Flowers that Fly: Science of the Butterfly Wing
Butterflies are beautiful: Their eggs rival Faberge’s for sheer art. The migration of the Monarch butterfly holds navigational secrets still beyond our ken. But the wings are truly remarkable for their mimicry, polymorphism (variation) and aposematism (warning coloration). Like tiny shingles on a roof, microscopic overlapping scales cover the wings with brilliant, iridescent colors.
Structural Coloration: Black and brown colors are from melanin, but the blues, greens and reds are created by the microstructure of the scales and not by pigments. Originally observed by Robert Hooke and Isaac Newton, the principle of wave interference was described by Thomas Young a century later. Surfaces scored with fine parallel lines or thin layers on the same scale as the wavelength of light reflect multiple sets of waves. These can interfere with one another by adding or subtracting, to give rise to iridescence.
For more, see: http://en.wikipedia.org/wiki/Structural_coloration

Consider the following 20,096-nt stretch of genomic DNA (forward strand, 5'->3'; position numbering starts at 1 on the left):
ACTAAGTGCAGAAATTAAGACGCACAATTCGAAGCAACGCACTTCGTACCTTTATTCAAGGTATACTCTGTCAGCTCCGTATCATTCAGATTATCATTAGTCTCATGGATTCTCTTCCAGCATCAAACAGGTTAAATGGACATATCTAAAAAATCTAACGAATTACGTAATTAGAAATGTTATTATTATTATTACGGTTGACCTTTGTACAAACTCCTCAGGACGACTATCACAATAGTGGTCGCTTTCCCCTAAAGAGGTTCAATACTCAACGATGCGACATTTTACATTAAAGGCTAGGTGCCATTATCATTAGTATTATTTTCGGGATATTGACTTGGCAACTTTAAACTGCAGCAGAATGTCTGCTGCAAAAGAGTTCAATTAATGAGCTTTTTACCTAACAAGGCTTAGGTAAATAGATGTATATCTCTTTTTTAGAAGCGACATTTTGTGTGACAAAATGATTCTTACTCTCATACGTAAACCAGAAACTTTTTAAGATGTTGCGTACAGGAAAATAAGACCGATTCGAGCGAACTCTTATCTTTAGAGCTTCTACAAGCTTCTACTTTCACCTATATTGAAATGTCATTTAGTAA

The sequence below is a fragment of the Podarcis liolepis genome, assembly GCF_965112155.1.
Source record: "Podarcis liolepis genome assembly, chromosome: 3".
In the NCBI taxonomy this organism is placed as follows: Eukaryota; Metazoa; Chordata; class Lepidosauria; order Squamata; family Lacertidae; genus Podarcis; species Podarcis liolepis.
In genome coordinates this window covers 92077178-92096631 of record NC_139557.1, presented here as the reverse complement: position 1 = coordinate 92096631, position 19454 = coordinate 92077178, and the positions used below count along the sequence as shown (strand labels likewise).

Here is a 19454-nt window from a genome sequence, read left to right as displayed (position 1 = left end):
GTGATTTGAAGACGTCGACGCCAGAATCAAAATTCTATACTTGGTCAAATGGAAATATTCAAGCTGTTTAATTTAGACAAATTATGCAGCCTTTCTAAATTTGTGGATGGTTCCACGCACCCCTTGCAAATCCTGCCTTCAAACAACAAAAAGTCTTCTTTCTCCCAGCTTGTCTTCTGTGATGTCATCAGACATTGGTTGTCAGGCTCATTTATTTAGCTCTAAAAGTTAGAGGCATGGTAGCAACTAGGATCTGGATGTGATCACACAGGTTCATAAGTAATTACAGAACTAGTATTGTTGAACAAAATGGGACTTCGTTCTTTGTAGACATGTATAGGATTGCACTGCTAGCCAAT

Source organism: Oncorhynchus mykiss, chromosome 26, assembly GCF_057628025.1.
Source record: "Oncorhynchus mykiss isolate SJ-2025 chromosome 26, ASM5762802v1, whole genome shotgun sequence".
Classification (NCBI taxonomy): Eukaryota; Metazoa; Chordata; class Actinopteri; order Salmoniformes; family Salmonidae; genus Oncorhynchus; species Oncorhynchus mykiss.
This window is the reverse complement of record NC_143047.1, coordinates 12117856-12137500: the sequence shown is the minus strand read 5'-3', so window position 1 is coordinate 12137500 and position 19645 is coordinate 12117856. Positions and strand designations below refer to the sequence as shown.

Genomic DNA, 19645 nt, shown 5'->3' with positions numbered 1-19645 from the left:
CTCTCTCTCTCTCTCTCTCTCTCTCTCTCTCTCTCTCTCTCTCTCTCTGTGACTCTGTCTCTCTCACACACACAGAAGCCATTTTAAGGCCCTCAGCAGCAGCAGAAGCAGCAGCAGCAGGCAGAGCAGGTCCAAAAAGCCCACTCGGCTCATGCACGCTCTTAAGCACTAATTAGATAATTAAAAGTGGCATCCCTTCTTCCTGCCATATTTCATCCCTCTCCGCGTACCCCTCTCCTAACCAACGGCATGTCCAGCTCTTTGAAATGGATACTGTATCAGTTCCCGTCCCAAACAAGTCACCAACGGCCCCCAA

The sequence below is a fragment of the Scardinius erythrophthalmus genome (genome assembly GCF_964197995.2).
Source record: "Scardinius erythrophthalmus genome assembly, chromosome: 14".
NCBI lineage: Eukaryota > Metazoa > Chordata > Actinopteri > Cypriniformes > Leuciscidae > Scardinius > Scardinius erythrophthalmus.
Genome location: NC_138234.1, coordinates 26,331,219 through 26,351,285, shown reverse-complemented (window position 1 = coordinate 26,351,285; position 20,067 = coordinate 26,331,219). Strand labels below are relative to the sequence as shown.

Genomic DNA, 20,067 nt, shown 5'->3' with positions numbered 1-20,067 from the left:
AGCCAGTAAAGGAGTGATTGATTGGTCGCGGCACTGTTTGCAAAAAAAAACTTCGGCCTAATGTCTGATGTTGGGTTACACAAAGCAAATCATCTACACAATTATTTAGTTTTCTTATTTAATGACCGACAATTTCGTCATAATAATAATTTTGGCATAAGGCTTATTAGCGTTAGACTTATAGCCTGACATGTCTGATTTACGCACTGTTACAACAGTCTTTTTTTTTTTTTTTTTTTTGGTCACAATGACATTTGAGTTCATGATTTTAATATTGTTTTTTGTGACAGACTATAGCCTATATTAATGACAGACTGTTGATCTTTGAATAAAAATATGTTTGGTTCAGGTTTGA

A Quick Getaway: The scales of a butterfly wing readily detach, allowing for quick escape from a spider’s web or predator’s grasp. Thomas Eisner experimented by dropping various insects on a spider web. Of the butterflies and moths, he noted, “They all left impact marks on the webs where scales became detached to the viscid strands. Moth scars we came to call such telltale sites, and soon learned that they were common.” Most birds largely ignore butterflies. It turns out they are rather difficult to catch, without a large net, due to their erratic flying trajectories. Read Thomas Eisner’s essay on Butterfly Wings: http://goo.gl/5Sfon
• Beauty of the Butterfly Egg: http://goo.gl/0cnas
• Migration of the Monarch Butterfly: http://goo.gl/WuT6z
• If you like Opera: Maria Callas (Μαρία Κάλλας): Madama Butterfly – Puccini
• Blue-Butterfly Day by Robert Frost:
It is blue-butterfly day here in spring,
And with these sky-flakes down in flurry on flurry
There is more unmixed color on the wing
Than flowers will show for days unless they hurry.
But these are flowers that fly and all but sing:
And now from having ridden out desire
They lie closed over in the wind and cling
Where wheels have freshly sliced the April mire.